Meet Harley-Davidson's great electric hope: The production-ready 2020 Livewire
It's looking more and more like Harley's only hope is to branch out into new segments in search of a replacement for its withering customer base, and the 2020 Livewire represents the storied company's first big punch as it tries to fight its way into millennial relevancy. There are a few of key things we still don't know about this bike – namely power, torque, range, voltage and price. H-D's EICMA reveal stayed silent on these very important points, but it did give us our first glimpse of what it'll look like – and it's not bad at all.
The design isn't as clean as what we first saw in the Project Livewire prototype fleet that made its way around the world starting back in 2014. In particular, the area around the footpegs is a lot busier to look at, but the overall lines are nice, paying homage to Harley's flat tracking heritage and doing a decent job of working around the big, unattractive battery box that necessarily sits as a giant design black hole just where the beautiful Harley V-twin would ordinarily take pride of place.
All we know about the electric motor is that it's a permanent magnet design, it's painted bright silver to make it a visual feature, and it's located under the battery box to keep the weight of the bike low and central for sprightly handling. This should certainly out-handle most of Harley's current portfolio, particularly given the "premium high-performance, fully adjustable Showa suspension" it'll run at both ends.
The shock will be a balance-free rear cushion-lite monoshock, the forks will be big piston, separate function, and the setup will be tuned for "composed control in typical urban riding conditions." The Brembo monoblock brakes and dual 300mm front discs might give Harley riders their first good reason to reach for the front brake lever in many moons. They're ABS units, as well, and traction control will also be standard when the Livewire debuts.
There will be seven selectable riding modes – four pre-programmed and three available custom slots for riders to set up themselves – and the main interface will be a full color, tilt-adjustable TFT touchscreen with Bluetooth connectivity, as is the style of these times.
Like all electrics, it'll happily slow-charge in the garage at home or work when plugged into a standard wall outlet. It'll also support DC fast charging using the J1772 or CCS2 - IEC Type 2 connectors if you need to juice up faster.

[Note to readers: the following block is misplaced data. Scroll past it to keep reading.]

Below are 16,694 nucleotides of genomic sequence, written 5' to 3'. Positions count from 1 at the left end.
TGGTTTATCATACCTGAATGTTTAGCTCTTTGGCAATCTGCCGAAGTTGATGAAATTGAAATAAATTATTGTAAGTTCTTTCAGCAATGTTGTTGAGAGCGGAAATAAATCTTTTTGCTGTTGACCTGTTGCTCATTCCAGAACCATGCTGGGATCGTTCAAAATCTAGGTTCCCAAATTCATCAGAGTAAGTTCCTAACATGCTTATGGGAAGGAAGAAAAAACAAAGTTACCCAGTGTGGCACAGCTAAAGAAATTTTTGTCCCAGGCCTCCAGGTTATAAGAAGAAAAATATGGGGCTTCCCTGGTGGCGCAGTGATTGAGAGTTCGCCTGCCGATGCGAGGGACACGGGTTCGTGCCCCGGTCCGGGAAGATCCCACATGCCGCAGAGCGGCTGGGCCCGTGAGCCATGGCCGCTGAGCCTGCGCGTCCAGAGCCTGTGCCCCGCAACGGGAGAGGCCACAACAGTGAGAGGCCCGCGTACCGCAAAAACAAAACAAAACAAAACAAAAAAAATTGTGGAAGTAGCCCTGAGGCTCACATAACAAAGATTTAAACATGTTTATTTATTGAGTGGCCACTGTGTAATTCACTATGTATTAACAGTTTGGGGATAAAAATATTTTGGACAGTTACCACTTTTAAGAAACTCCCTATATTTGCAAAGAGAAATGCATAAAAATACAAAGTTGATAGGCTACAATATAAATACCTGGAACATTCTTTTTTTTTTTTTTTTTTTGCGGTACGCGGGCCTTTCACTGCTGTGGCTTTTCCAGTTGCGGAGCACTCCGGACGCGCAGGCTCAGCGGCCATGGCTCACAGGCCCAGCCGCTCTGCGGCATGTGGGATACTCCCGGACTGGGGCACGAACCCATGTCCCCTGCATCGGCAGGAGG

To assuage any fears riders might have about gliding around on a silent motorcycle that can't annoy passers-by, Harley has designed the Livewire motor "to produce a tone that increases in pitch and volume at speed."
This idea excited me a little, because Harley has always paid attention to the sound of its bikes, going so far as to trademark the iconic "potato-potato-potato" sound of its engines at idle back in 1994. Electrics are much quieter than thumping v-twins, but there's an opportunity for somebody to come out and start making electrics with an iconic sound that's a bit more compelling than the turbine-like whine coming out of most I've ridden to date.
Unfortunately, there's a video to put an end to this train of thought. You'll find it at the bottom of the page. The Livewire sounds more or less exactly like an electric motorcycle. Which is fine.
That's all we know at this stage, but pre-orders will open up with the release of more information in early 2019, and Harley says it expects to have a "full portfolio" of electrics on offer by 2022.
Will it get millennial buttocks onto Harleys as effectively as the skull-face bandannas and sly outlaw connotations did for baby boomers' buns? Time will tell. But Harley's going wide open throttle to take the lead on mass-market premium electric motorcycling. And that's got to be good for progress.
There are plenty of pics in the gallery and the video below highlight's the new Harley sound.
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1. They were expensive because they were made in the USA...but then they changed that...they were not made in the USA (entirely) but they were still expensive. 2. The technology the used lagged. For example the bike I used had ABS long before HD did. 3. Some people did not like how loud they were but they did not have an alternative (that I saw/heard at least). Of course there were those who WANTED the loud bikes...
I think the main problem is they cost as much as a car...